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U.S. Crude Prices At 10-Month High, Brent Tops $50

Oil futures briefly lost gains after US Federal Reserve statements on a potential interest-rate increase, but they bounced back to close Monday at a 10-month high.

At the close of trading today, West Texas Intermediate (WTI) crude for July delivery was up 2.2 percent, settling at US$49.69 per barrel on the New York Mercantile Exchange—a closing WTI hasn’t seen since 21 July 2015.

While WTI was up US$1.07 per barrel, Brent crude for July settled 1.8% higher, closing at a seven-month high of US$50.55 per barrel after hitting US$50.83 per barrel earlier in the day.

Related: The Offshore Oil Business Is Crippled And It May Never Recover

A more dovish attitude from the U.S. Federal Reserve Bank, a revival of Niger Delta militancy that has taken significant volumes of crude production offline in Nigeria and the reduced production coming out of Canada’s oil sands provinces ravaged by wildfires have all contributed to the jump in oil prices.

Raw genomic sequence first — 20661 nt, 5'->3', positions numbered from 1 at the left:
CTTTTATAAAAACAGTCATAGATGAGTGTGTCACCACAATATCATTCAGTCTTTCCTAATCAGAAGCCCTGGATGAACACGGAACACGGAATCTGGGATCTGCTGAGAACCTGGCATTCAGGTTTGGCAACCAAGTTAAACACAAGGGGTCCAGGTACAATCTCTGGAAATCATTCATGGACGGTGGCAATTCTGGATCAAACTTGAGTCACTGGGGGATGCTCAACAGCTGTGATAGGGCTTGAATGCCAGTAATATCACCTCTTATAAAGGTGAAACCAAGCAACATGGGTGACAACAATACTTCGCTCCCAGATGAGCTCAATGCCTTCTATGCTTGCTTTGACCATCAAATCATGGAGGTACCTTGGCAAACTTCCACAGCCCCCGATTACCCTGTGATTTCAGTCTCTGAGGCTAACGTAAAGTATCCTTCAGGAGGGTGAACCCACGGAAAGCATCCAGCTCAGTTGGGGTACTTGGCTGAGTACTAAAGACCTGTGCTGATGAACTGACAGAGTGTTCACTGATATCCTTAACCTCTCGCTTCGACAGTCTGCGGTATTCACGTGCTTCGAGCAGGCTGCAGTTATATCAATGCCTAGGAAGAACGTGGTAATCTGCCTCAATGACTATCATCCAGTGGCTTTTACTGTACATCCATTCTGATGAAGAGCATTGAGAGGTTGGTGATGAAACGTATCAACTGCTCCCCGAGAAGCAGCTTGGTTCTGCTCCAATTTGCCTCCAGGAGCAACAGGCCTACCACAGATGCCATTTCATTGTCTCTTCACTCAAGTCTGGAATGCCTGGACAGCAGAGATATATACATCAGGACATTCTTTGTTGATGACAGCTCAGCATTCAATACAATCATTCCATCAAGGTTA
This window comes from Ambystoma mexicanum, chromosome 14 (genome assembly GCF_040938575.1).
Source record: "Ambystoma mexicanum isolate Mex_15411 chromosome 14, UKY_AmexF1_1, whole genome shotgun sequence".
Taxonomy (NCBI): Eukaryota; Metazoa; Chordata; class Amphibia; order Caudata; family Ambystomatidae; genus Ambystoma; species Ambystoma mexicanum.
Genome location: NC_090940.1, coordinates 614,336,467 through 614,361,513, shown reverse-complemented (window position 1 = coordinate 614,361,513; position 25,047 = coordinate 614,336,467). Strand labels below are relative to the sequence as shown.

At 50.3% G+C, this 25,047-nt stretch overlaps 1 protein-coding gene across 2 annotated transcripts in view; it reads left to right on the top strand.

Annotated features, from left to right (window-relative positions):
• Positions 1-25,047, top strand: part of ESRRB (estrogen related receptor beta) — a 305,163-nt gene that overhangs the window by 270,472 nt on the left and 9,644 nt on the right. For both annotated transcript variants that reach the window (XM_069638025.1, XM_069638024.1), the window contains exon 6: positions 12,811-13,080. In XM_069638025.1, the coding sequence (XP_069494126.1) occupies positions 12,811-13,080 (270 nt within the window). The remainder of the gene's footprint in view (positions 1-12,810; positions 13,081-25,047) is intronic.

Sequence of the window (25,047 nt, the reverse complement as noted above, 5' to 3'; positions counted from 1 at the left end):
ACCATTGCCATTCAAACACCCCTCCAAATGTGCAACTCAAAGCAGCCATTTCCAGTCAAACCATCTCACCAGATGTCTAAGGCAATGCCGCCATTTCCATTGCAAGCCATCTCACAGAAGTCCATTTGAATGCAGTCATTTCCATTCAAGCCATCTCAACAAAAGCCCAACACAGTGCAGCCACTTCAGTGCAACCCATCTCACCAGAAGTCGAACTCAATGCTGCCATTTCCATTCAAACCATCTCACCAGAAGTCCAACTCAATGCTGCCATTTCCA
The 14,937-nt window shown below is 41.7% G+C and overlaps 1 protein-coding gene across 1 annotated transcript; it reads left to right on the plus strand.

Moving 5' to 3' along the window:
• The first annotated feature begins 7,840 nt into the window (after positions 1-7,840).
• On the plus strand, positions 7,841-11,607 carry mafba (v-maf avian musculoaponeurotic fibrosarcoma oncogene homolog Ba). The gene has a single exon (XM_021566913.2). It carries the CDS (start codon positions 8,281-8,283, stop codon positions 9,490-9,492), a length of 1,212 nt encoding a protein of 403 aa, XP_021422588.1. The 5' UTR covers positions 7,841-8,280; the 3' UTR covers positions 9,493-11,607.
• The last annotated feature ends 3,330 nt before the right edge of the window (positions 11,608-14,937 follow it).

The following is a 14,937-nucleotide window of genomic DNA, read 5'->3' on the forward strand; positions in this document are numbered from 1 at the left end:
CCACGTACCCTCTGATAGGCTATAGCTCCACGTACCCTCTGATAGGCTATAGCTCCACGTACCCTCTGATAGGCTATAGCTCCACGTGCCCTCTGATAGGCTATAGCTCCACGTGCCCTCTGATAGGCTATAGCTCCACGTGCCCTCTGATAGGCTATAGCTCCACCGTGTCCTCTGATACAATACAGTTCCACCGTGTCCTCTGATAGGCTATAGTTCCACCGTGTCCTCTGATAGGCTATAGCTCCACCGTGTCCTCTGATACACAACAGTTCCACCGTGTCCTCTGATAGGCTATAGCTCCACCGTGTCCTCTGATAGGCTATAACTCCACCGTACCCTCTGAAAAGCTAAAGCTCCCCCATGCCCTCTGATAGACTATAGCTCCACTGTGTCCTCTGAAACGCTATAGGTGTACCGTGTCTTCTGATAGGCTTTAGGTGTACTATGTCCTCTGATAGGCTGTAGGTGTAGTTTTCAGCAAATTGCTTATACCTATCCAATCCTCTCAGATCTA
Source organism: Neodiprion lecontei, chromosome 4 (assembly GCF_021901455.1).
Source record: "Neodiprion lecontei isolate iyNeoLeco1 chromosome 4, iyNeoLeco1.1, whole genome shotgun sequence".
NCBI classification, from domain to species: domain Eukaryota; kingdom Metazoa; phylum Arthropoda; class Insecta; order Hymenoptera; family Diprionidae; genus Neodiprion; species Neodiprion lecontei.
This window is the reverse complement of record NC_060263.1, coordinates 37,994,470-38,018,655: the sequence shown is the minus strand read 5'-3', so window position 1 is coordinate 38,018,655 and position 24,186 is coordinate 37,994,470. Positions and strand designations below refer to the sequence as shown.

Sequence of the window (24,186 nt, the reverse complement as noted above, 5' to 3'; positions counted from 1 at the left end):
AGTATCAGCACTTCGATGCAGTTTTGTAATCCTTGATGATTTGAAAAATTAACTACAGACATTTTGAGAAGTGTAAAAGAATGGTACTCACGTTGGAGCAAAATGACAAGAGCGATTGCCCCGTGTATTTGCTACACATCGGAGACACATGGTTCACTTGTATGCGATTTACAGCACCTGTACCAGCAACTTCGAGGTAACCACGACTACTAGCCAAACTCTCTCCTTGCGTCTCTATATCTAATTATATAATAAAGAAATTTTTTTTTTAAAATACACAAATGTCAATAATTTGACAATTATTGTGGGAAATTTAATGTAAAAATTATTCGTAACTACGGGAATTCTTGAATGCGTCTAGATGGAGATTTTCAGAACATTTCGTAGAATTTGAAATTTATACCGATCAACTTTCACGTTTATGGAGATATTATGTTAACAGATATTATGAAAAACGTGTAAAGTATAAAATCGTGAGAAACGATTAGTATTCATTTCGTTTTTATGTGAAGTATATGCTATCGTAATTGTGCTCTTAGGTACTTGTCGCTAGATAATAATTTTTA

A draw on U.S. crude inventories at Cushing, Oklahoma, also helped boost WTI futures.

Crude oil prices are now up around 80 percent compared to their low earlier this year of below US$30.

Related: The Crude Crash Has Created Oil’s Technological Superpowers

As Oilprice.com reported earlier today, the EIA’s drilling productivity report from the Energy Information Administration (EIA) will not be out until 13 June, while the EIA’s Short Term Energy Outlook is due out on 7 June. Early next week will also see monthly reports from OPEC and the International Energy Agency (IEA).

By James Burgess of Oilprice.com

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